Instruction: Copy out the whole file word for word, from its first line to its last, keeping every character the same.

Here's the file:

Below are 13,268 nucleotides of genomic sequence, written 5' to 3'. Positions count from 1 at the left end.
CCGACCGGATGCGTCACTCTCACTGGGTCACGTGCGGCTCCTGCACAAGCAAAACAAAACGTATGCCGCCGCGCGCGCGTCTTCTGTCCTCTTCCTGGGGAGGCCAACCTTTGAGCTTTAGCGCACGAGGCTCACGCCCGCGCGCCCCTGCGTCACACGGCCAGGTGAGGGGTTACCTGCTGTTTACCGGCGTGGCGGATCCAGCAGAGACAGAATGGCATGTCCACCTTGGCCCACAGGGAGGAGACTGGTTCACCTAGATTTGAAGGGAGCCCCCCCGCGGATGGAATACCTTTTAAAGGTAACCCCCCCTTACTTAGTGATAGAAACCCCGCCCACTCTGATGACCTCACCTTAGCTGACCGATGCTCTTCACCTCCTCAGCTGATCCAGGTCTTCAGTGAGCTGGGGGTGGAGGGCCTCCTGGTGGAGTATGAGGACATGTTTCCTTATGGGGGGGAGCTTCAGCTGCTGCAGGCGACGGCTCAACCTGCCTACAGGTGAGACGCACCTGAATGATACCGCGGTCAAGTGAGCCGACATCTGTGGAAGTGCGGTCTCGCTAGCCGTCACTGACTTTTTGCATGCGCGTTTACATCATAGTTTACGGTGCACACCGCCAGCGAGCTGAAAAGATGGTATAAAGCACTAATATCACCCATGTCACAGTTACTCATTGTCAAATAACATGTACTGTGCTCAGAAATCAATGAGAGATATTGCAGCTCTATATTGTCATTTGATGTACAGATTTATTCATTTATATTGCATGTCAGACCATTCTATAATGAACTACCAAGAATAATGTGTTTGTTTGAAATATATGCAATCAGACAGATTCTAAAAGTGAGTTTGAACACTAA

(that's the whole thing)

Below are 13,268 nucleotides of genomic sequence, written 5' to 3'. Positions count from 1 at the left end.
CCGACCGGATGCGTCACTCTCACTGGGTCACGTGCGGCTCCTGCACAAGCAAAACAAAACGTATGCCGCCGCGCGCGCGTCTTCTGTCCTCTTCCTGGGGAGGCCAACCTTTGAGCTTTAGCGCACGAGGCTCACGCCCGCGCGCCCCTGCGTCACACGGCCAGGTGAGGGGTTACCTGCTGTTTACCGGCGTGGCGGATCCAGCAGAGACAGAATGGCATGTCCACCTTGGCCCACAGGGAGGAGACTGGTTCACCTAGATTTGAAGGGAGCCCCCCCGCGGATGGAATACCTTTTAAAGGTAACCCCCCCTTACTTAGTGATAGAAACCCCGCCCACTCTGATGACCTCACCTTAGCTGACCGATGCTCTTCACCTCCTCAGCTGATCCAGGTCTTCAGTGAGCTGGGGGTGGAGGGCCTCCTGGTGGAGTATGAGGACATGTTTCCTTATGGGGGGGAGCTTCAGCTGCTGCAGGCGACGGCTCAACCTGCCTACAGGTGAGACGCACCTGAATGATACCGCGGTCAAGTGAGCCGACATCTGTGGAAGTGCGGTCTCGCTAGCCGTCACTGACTTTTTGCATGCGCGTTTACATCATAGTTTACGGTGCACACCGCCAGCGAGCTGAAAAGATGGTATAAAGCACTAATATCACCCATGTCACAGTTACTCATTGTCAAATAACATGTACTGTGCTCAGAAATCAATGAGAGATATTGCAGCTCTATATTGTCATTTGATGTACAGATTTATTCATTTATATTGCATGTCAGACCATTCTATAATGAACTACCAAGAATAATGTGTTTGTTTGAAATATATGCAATCAGACAGATTCTAAAAGTGAGTTTGAACACTAA